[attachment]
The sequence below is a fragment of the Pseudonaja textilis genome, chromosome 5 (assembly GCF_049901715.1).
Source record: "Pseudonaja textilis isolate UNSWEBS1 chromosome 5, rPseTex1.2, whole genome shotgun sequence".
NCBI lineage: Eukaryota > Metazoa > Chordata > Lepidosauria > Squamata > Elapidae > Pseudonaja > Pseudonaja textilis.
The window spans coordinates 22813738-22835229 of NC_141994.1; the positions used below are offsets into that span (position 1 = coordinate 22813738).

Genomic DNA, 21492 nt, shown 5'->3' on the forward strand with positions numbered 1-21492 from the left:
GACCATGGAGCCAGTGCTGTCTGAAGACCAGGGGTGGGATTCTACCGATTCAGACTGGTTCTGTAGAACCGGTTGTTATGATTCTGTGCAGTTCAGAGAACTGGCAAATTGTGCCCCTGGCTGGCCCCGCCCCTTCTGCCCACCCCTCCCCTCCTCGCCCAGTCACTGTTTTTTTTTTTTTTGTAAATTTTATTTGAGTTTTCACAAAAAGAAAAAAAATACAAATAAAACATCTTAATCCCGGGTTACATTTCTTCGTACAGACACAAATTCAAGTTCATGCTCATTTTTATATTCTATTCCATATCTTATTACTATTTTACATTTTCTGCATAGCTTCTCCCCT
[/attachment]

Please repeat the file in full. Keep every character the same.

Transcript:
The sequence below is a fragment of the Pseudonaja textilis genome, chromosome 5 (assembly GCF_049901715.1).
Source record: "Pseudonaja textilis isolate UNSWEBS1 chromosome 5, rPseTex1.2, whole genome shotgun sequence".
NCBI lineage: Eukaryota > Metazoa > Chordata > Lepidosauria > Squamata > Elapidae > Pseudonaja > Pseudonaja textilis.
The window spans coordinates 22813738-22835229 of NC_141994.1; the positions used below are offsets into that span (position 1 = coordinate 22813738).

Genomic DNA, 21492 nt, shown 5'->3' on the forward strand with positions numbered 1-21492 from the left:
GACCATGGAGCCAGTGCTGTCTGAAGACCAGGGGTGGGATTCTACCGATTCAGACTGGTTCTGTAGAACCGGTTGTTATGATTCTGTGCAGTTCAGAGAACTGGCAAATTGTGCCCCTGGCTGGCCCCGCCCCTTCTGCCCACCCCTCCCCTCCTCGCCCAGTCACTGTTTTTTTTTTTTTTGTAAATTTTATTTGAGTTTTCACAAAAAGAAAAAAAATACAAATAAAACATCTTAATCCCGGGTTACATTTCTTCGTACAGACACAAATTCAAGTTCATGCTCATTTTTATATTCTATTCCATATCTTATTACTATTTTACATTTTCTGCATAGCTTCTCCCCT